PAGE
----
Woman at Soumbedioune fish market. Greenpeace is campaigning in West Africa for the establishment of a sustainable, low impact fisheries policy that takes into account the needs and interests of small-scale fishermen and the local communities that depend on healthy oceans.
The exploitation of African fisheries by foreign fishing companies costs Africa an estimated $2 billion in revenue per year and harms the livelihoods of millions of Africans who rely on fisheries for income and food. In this latest Africa Security Brief, “Criminality in Africa’s Fishing Industry: A Threat to Human Security,” André Standing argues that conflicts of interest by African officials responsible for overseeing the fisheries sector often undercut the political will needed to build more robust surveillance and prosecutorial capacity to counter illegal fishing.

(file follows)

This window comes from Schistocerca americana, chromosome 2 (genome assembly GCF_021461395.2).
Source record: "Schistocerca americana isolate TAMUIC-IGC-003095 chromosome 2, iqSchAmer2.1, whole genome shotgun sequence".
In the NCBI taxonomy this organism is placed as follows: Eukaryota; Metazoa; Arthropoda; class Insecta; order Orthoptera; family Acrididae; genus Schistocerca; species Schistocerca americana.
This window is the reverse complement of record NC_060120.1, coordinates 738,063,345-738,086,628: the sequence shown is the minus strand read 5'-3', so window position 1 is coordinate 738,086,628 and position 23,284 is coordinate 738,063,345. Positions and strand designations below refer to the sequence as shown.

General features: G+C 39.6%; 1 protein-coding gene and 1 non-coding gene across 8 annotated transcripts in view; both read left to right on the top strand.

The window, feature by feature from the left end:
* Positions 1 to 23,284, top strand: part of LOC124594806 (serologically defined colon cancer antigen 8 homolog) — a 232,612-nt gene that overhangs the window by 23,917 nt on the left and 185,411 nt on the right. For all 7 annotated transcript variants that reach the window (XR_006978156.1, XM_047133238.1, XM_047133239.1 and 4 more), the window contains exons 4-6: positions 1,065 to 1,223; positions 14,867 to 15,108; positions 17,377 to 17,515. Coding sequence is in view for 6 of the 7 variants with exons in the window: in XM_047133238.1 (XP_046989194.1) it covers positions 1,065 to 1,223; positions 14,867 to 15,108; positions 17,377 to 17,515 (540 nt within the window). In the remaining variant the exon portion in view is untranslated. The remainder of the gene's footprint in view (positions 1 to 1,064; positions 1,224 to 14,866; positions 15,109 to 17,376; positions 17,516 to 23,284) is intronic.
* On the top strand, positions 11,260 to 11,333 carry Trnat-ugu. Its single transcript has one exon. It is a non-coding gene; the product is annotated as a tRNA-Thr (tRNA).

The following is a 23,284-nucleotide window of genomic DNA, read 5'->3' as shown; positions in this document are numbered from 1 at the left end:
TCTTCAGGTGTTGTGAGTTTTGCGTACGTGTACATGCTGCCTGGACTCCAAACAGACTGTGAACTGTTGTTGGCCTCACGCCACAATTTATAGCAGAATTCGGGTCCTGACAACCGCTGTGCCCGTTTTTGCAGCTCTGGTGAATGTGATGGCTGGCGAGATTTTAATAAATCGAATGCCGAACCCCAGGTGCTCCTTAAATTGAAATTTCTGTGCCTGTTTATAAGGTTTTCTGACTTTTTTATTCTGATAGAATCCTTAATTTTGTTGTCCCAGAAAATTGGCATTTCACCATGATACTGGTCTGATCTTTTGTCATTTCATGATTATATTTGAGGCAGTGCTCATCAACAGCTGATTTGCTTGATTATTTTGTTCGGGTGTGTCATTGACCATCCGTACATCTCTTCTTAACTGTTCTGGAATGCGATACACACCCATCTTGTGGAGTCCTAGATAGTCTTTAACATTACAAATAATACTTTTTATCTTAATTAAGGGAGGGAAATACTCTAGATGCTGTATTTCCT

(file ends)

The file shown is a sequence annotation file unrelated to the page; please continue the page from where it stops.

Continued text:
At its current pace, a collapse of the fisheries sector is inevitable – crippling an important economic mainstay and nutritional resource during a period of rapid population growth in Africa. Given the domestic and international factors contributing to this trajectory, Dr. Standing calls for strengthening oversight and enforcement efforts both within Africa and among leading fishing nations. This includes phasing out large-scale subsidies to commercial fishing fleets that fuel the current unsustainable pace of exploitation.